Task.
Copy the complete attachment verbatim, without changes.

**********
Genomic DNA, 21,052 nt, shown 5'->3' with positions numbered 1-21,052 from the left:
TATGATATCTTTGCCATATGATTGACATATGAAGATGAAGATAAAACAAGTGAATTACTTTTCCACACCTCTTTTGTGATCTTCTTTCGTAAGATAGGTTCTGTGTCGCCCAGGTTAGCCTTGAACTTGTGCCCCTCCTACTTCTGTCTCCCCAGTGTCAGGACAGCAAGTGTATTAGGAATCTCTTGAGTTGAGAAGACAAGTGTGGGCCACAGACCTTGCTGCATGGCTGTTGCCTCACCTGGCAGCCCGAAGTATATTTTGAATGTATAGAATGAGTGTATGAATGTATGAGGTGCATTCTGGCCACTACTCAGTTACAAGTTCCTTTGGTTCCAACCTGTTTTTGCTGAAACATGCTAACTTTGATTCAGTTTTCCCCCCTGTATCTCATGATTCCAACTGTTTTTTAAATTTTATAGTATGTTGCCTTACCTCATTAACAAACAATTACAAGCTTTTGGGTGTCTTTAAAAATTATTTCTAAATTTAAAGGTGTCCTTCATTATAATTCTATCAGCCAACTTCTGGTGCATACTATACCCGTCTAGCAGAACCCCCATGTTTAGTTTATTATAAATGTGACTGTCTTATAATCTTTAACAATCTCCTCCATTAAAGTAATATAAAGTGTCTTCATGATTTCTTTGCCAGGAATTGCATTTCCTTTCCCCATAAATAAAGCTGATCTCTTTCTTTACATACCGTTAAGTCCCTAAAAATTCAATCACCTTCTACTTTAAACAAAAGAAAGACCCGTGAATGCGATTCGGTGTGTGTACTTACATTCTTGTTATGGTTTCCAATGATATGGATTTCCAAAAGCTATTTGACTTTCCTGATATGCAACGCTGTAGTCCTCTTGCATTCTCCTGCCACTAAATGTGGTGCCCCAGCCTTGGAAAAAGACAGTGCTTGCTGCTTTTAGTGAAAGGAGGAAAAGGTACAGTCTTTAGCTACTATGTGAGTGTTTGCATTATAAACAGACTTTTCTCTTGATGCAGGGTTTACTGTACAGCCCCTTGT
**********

Genomic DNA, 21,052 nt, shown 5'->3' with positions numbered 1-21,052 from the left:
TATGATATCTTTGCCATATGATTGACATATGAAGATGAAGATAAAACAAGTGAATTACTTTTCCACACCTCTTTTGTGATCTTCTTTCGTAAGATAGGTTCTGTGTCGCCCAGGTTAGCCTTGAACTTGTGCCCCTCCTACTTCTGTCTCCCCAGTGTCAGGACAGCAAGTGTATTAGGAATCTCTTGAGTTGAGAAGACAAGTGTGGGCCACAGACCTTGCTGCATGGCTGTTGCCTCACCTGGCAGCCCGAAGTATATTTTGAATGTATAGAATGAGTGTATGAATGTATGAGGTGCATTCTGGCCACTACTCAGTTACAAGTTCCTTTGGTTCCAACCTGTTTTTGCTGAAACATGCTAACTTTGATTCAGTTTTCCCCCCTGTATCTCATGATTCCAACTGTTTTTTAAATTTTATAGTATGTTGCCTTACCTCATTAACAAACAATTACAAGCTTTTGGGTGTCTTTAAAAATTATTTCTAAATTTAAAGGTGTCCTTCATTATAATTCTATCAGCCAACTTCTGGTGCATACTATACCCGTCTAGCAGAACCCCCATGTTTAGTTTATTATAAATGTGACTGTCTTATAATCTTTAACAATCTCCTCCATTAAAGTAATATAAAGTGTCTTCATGATTTCTTTGCCAGGAATTGCATTTCCTTTCCCCATAAATAAAGCTGATCTCTTTCTTTACATACCGTTAAGTCCCTAAAAATTCAATCACCTTCTACTTTAAACAAAAGAAAGACCCGTGAATGCGATTCGGTGTGTGTACTTACATTCTTGTTATGGTTTCCAATGATATGGATTTCCAAAAGCTATTTGACTTTCCTGATATGCAACGCTGTAGTCCTCTTGCATTCTCCTGCCACTAAATGTGGTGCCCCAGCCTTGGAAAAAGACAGTGCTTGCTGCTTTTAGTGAAAGGAGGAAAAGGTACAGTCTTTAGCTACTATGTGAGTGTTTGCATTATAAACAGACTTTTCTCTTGATGCAGGGTTTACTGTACAGCCCCTTGT